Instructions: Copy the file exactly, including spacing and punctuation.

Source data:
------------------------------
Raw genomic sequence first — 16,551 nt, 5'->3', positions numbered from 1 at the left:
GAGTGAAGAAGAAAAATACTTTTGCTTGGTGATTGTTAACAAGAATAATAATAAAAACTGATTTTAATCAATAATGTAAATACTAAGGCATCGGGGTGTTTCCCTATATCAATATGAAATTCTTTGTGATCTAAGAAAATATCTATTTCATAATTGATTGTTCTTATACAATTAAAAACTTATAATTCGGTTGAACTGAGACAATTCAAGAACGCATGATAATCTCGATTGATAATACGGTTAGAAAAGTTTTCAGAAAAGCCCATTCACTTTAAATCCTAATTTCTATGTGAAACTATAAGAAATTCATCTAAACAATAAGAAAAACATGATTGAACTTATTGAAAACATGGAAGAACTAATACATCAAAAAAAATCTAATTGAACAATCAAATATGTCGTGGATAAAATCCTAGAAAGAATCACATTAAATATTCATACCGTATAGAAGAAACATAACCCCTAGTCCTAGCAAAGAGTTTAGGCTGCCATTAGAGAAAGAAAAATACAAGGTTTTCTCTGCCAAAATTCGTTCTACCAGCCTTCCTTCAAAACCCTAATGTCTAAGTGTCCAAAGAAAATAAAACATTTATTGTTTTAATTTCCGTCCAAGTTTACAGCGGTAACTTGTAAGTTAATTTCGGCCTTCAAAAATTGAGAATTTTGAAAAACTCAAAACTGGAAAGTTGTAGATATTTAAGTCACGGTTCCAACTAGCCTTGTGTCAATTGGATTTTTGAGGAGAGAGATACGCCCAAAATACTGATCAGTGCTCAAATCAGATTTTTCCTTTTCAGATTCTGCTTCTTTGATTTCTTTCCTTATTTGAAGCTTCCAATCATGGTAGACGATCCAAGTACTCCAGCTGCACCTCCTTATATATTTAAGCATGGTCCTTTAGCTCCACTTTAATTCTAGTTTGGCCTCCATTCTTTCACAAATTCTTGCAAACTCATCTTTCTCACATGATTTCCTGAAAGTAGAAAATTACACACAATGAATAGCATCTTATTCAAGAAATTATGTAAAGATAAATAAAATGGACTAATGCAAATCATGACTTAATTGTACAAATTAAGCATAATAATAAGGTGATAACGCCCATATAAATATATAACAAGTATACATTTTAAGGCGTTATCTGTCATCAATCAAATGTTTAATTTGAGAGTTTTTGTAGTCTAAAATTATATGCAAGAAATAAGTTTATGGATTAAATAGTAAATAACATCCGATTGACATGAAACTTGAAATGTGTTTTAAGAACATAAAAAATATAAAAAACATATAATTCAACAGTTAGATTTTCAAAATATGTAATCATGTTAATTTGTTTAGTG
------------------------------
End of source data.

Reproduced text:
Raw genomic sequence first — 16,551 nt, 5'->3', positions numbered from 1 at the left:
GAGTGAAGAAGAAAAATACTTTTGCTTGGTGATTGTTAACAAGAATAATAATAAAAACTGATTTTAATCAATAATGTAAATACTAAGGCATCGGGGTGTTTCCCTATATCAATATGAAATTCTTTGTGATCTAAGAAAATATCTATTTCATAATTGATTGTTCTTATACAATTAAAAACTTATAATTCGGTTGAACTGAGACAATTCAAGAACGCATGATAATCTCGATTGATAATACGGTTAGAAAAGTTTTCAGAAAAGCCCATTCACTTTAAATCCTAATTTCTATGTGAAACTATAAGAAATTCATCTAAACAATAAGAAAAACATGATTGAACTTATTGAAAACATGGAAGAACTAATACATCAAAAAAAATCTAATTGAACAATCAAATATGTCGTGGATAAAATCCTAGAAAGAATCACATTAAATATTCATACCGTATAGAAGAAACATAACCCCTAGTCCTAGCAAAGAGTTTAGGCTGCCATTAGAGAAAGAAAAATACAAGGTTTTCTCTGCCAAAATTCGTTCTACCAGCCTTCCTTCAAAACCCTAATGTCTAAGTGTCCAAAGAAAATAAAACATTTATTGTTTTAATTTCCGTCCAAGTTTACAGCGGTAACTTGTAAGTTAATTTCGGCCTTCAAAAATTGAGAATTTTGAAAAACTCAAAACTGGAAAGTTGTAGATATTTAAGTCACGGTTCCAACTAGCCTTGTGTCAATTGGATTTTTGAGGAGAGAGATACGCCCAAAATACTGATCAGTGCTCAAATCAGATTTTTCCTTTTCAGATTCTGCTTCTTTGATTTCTTTCCTTATTTGAAGCTTCCAATCATGGTAGACGATCCAAGTACTCCAGCTGCACCTCCTTATATATTTAAGCATGGTCCTTTAGCTCCACTTTAATTCTAGTTTGGCCTCCATTCTTTCACAAATTCTTGCAAACTCATCTTTCTCACATGATTTCCTGAAAGTAGAAAATTACACACAATGAATAGCATCTTATTCAAGAAATTATGTAAAGATAAATAAAATGGACTAATGCAAATCATGACTTAATTGTACAAATTAAGCATAATAATAAGGTGATAACGCCCATATAAATATATAACAAGTATACATTTTAAGGCGTTATCTGTCATCAATCAAATGTTTAATTTGAGAGTTTTTGTAGTCTAAAATTATATGCAAGAAATAAGTTTATGGATTAAATAGTAAATAACATCCGATTGACATGAAACTTGAAATGTGTTTTAAGAACATAAAAAATATAAAAAACATATAATTCAACAGTTAGATTTTCAAAATATGTAATCATGTTAATTTGTTTAGTG